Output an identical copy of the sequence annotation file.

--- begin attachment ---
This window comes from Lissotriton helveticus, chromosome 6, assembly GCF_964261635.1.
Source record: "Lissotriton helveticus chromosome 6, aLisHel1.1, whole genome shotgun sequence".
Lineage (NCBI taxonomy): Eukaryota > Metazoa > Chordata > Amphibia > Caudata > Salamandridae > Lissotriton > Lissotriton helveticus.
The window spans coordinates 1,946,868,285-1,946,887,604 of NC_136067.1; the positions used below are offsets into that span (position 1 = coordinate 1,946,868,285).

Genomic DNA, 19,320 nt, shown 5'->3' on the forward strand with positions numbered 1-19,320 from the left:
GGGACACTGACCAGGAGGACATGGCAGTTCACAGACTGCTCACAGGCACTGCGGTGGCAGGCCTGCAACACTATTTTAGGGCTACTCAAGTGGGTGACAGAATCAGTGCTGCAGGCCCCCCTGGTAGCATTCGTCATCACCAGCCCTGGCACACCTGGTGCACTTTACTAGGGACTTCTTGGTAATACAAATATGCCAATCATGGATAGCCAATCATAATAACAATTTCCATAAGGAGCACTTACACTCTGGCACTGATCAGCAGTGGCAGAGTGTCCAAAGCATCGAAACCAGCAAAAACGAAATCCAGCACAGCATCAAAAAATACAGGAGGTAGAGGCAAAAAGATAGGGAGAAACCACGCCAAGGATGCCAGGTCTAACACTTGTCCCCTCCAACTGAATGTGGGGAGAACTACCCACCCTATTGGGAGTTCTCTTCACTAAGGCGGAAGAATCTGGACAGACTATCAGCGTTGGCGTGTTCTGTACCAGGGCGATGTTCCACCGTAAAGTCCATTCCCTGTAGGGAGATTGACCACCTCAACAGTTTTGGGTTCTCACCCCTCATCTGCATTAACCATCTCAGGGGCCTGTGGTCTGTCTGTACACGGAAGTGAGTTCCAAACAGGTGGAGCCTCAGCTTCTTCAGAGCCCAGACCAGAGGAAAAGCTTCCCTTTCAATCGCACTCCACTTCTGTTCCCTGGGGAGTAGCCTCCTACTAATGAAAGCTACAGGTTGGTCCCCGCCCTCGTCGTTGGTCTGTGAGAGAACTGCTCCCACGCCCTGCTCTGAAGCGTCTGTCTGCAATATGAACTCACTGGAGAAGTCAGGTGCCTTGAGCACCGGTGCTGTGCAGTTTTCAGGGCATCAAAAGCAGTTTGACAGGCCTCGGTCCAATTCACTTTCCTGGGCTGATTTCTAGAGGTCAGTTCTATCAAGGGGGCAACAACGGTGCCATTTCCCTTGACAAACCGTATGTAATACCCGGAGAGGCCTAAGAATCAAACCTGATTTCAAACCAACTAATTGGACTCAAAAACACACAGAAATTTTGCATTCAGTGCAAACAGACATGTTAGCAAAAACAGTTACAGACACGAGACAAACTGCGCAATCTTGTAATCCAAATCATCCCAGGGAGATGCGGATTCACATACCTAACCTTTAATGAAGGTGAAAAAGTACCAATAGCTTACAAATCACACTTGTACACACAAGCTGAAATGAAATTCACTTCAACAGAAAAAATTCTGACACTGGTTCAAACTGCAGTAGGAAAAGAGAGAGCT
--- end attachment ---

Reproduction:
This window comes from Lissotriton helveticus, chromosome 6, assembly GCF_964261635.1.
Source record: "Lissotriton helveticus chromosome 6, aLisHel1.1, whole genome shotgun sequence".
Lineage (NCBI taxonomy): Eukaryota > Metazoa > Chordata > Amphibia > Caudata > Salamandridae > Lissotriton > Lissotriton helveticus.
The window spans coordinates 1,946,868,285-1,946,887,604 of NC_136067.1; the positions used below are offsets into that span (position 1 = coordinate 1,946,868,285).

Genomic DNA, 19,320 nt, shown 5'->3' on the forward strand with positions numbered 1-19,320 from the left:
GGGACACTGACCAGGAGGACATGGCAGTTCACAGACTGCTCACAGGCACTGCGGTGGCAGGCCTGCAACACTATTTTAGGGCTACTCAAGTGGGTGACAGAATCAGTGCTGCAGGCCCCCCTGGTAGCATTCGTCATCACCAGCCCTGGCACACCTGGTGCACTTTACTAGGGACTTCTTGGTAATACAAATATGCCAATCATGGATAGCCAATCATAATAACAATTTCCATAAGGAGCACTTACACTCTGGCACTGATCAGCAGTGGCAGAGTGTCCAAAGCATCGAAACCAGCAAAAACGAAATCCAGCACAGCATCAAAAAATACAGGAGGTAGAGGCAAAAAGATAGGGAGAAACCACGCCAAGGATGCCAGGTCTAACACTTGTCCCCTCCAACTGAATGTGGGGAGAACTACCCACCCTATTGGGAGTTCTCTTCACTAAGGCGGAAGAATCTGGACAGACTATCAGCGTTGGCGTGTTCTGTACCAGGGCGATGTTCCACCGTAAAGTCCATTCCCTGTAGGGAGATTGACCACCTCAACAGTTTTGGGTTCTCACCCCTCATCTGCATTAACCATCTCAGGGGCCTGTGGTCTGTCTGTACACGGAAGTGAGTTCCAAACAGGTGGAGCCTCAGCTTCTTCAGAGCCCAGACCAGAGGAAAAGCTTCCCTTTCAATCGCACTCCACTTCTGTTCCCTGGGGAGTAGCCTCCTACTAATGAAAGCTACAGGTTGGTCCCCGCCCTCGTCGTTGGTCTGTGAGAGAACTGCTCCCACGCCCTGCTCTGAAGCGTCTGTCTGCAATATGAACTCACTGGAGAAGTCAGGTGCCTTGAGCACCGGTGCTGTGCAGTTTTCAGGGCATCAAAAGCAGTTTGACAGGCCTCGGTCCAATTCACTTTCCTGGGCTGATTTCTAGAGGTCAGTTCTATCAAGGGGGCAACAACGGTGCCATTTCCCTTGACAAACCGTATGTAATACCCGGAGAGGCCTAAGAATCAAACCTGATTTCAAACCAACTAATTGGACTCAAAAACACACAGAAATTTTGCATTCAGTGCAAACAGACATGTTAGCAAAAACAGTTACAGACACGAGACAAACTGCGCAATCTTGTAATCCAAATCATCCCAGGGAGATGCGGATTCACATACCTAACCTTTAATGAAGGTGAAAAAGTACCAATAGCTTACAAATCACACTTGTACACACAAGCTGAAATGAAATTCACTTCAACAGAAAAAATTCTGACACTGGTTCAAACTGCAGTAGGAAAAGAGAGAGCT